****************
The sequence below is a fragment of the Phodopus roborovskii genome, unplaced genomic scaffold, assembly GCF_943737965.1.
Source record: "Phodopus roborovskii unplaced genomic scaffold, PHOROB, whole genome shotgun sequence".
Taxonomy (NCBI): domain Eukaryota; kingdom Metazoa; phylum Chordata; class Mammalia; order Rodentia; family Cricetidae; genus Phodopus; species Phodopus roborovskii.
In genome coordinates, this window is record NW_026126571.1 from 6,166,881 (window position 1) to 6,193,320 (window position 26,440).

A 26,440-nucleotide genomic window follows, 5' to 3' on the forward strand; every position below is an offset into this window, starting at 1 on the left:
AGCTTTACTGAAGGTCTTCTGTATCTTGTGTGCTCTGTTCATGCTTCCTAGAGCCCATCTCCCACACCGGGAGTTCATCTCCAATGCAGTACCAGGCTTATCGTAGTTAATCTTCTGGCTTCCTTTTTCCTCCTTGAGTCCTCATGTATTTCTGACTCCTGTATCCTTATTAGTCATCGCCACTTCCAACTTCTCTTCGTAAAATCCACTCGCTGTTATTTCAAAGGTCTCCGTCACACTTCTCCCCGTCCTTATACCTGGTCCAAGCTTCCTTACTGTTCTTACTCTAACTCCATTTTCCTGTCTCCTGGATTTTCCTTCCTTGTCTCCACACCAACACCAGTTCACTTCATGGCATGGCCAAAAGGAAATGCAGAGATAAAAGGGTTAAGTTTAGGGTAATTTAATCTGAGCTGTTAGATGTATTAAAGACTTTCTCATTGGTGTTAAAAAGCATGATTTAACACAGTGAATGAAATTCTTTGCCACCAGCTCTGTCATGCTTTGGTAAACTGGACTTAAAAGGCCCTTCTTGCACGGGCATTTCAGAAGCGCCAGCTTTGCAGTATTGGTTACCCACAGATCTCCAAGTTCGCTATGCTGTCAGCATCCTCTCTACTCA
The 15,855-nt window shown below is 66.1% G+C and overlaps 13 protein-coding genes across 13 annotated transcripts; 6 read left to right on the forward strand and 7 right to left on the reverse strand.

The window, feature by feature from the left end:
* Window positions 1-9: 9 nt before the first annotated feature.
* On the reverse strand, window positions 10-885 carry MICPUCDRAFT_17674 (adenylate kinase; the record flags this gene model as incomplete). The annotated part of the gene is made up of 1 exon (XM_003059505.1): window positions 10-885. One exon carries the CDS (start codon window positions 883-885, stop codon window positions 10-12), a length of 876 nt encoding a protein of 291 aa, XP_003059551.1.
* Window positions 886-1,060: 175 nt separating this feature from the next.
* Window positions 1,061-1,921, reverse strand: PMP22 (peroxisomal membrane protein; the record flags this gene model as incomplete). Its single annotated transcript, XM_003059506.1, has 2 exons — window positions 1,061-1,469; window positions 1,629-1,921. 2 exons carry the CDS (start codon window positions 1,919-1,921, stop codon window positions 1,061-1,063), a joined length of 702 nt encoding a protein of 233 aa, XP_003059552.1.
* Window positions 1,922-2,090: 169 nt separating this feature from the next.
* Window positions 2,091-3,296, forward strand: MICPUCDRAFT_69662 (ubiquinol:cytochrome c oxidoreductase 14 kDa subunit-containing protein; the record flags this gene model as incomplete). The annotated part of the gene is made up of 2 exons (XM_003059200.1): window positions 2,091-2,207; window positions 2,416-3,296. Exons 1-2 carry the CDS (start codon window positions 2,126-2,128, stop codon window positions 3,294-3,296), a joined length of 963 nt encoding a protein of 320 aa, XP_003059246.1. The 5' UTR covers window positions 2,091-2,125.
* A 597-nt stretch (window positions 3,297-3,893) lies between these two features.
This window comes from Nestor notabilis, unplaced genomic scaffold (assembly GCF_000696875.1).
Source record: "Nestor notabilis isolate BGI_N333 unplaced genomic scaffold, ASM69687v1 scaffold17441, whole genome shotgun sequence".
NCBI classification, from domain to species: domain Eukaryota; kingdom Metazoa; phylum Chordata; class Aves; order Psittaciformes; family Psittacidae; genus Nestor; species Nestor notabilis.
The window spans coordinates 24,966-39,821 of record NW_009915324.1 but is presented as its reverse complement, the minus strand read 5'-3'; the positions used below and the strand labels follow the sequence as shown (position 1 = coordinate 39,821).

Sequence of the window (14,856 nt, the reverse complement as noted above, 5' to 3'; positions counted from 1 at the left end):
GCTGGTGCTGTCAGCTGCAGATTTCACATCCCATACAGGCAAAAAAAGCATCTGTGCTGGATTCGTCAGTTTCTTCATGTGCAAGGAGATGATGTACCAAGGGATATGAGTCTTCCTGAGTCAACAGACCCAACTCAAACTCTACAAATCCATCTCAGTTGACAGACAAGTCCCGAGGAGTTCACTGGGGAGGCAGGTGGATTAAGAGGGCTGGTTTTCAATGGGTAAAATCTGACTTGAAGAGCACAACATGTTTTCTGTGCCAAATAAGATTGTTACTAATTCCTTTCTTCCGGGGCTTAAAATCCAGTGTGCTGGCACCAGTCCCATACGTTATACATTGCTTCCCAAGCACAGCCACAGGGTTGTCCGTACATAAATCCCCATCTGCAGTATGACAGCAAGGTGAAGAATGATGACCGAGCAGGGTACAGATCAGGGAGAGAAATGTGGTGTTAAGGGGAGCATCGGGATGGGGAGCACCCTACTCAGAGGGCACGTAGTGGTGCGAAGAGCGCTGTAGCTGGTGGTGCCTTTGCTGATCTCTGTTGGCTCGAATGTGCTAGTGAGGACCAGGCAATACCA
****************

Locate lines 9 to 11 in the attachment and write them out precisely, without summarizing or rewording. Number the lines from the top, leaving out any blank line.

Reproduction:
* Window positions 1-9: 9 nt before the first annotated feature.
* On the reverse strand, window positions 10-885 carry MICPUCDRAFT_17674 (adenylate kinase; the record flags this gene model as incomplete). The annotated part of the gene is made up of 1 exon (XM_003059505.1): window positions 10-885. One exon carries the CDS (start codon window positions 883-885, stop codon window positions 10-12), a length of 876 nt encoding a protein of 291 aa, XP_003059551.1.
* Window positions 886-1,060: 175 nt separating this feature from the next.